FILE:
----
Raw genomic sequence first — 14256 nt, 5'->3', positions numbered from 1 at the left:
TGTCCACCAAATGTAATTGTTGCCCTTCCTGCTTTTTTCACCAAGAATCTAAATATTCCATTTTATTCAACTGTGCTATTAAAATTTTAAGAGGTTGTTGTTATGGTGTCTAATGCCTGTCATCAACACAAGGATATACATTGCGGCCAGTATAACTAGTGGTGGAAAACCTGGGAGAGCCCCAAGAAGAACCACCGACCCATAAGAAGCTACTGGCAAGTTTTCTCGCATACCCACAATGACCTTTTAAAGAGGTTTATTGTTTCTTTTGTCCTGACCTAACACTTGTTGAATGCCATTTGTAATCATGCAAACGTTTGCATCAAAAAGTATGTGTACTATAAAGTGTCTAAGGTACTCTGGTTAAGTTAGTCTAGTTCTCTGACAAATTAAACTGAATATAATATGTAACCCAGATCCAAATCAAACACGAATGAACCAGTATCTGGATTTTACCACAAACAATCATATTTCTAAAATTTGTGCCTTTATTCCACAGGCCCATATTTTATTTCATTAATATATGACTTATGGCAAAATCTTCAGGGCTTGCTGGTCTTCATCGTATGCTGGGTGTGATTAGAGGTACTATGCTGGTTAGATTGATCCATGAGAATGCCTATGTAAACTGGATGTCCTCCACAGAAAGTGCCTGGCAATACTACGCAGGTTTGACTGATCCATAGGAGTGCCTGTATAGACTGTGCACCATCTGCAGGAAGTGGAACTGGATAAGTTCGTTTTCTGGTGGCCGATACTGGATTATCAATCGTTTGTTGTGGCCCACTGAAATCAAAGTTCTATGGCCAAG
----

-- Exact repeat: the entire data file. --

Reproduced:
Raw genomic sequence first — 14256 nt, 5'->3', positions numbered from 1 at the left:
TGTCCACCAAATGTAATTGTTGCCCTTCCTGCTTTTTTCACCAAGAATCTAAATATTCCATTTTATTCAACTGTGCTATTAAAATTTTAAGAGGTTGTTGTTATGGTGTCTAATGCCTGTCATCAACACAAGGATATACATTGCGGCCAGTATAACTAGTGGTGGAAAACCTGGGAGAGCCCCAAGAAGAACCACCGACCCATAAGAAGCTACTGGCAAGTTTTCTCGCATACCCACAATGACCTTTTAAAGAGGTTTATTGTTTCTTTTGTCCTGACCTAACACTTGTTGAATGCCATTTGTAATCATGCAAACGTTTGCATCAAAAAGTATGTGTACTATAAAGTGTCTAAGGTACTCTGGTTAAGTTAGTCTAGTTCTCTGACAAATTAAACTGAATATAATATGTAACCCAGATCCAAATCAAACACGAATGAACCAGTATCTGGATTTTACCACAAACAATCATATTTCTAAAATTTGTGCCTTTATTCCACAGGCCCATATTTTATTTCATTAATATATGACTTATGGCAAAATCTTCAGGGCTTGCTGGTCTTCATCGTATGCTGGGTGTGATTAGAGGTACTATGCTGGTTAGATTGATCCATGAGAATGCCTATGTAAACTGGATGTCCTCCACAGAAAGTGCCTGGCAATACTACGCAGGTTTGACTGATCCATAGGAGTGCCTGTATAGACTGTGCACCATCTGCAGGAAGTGGAACTGGATAAGTTCGTTTTCTGGTGGCCGATACTGGATTATCAATCGTTTGTTGTGGCCCACTGAAATCAAAGTTCTATGGCCAAG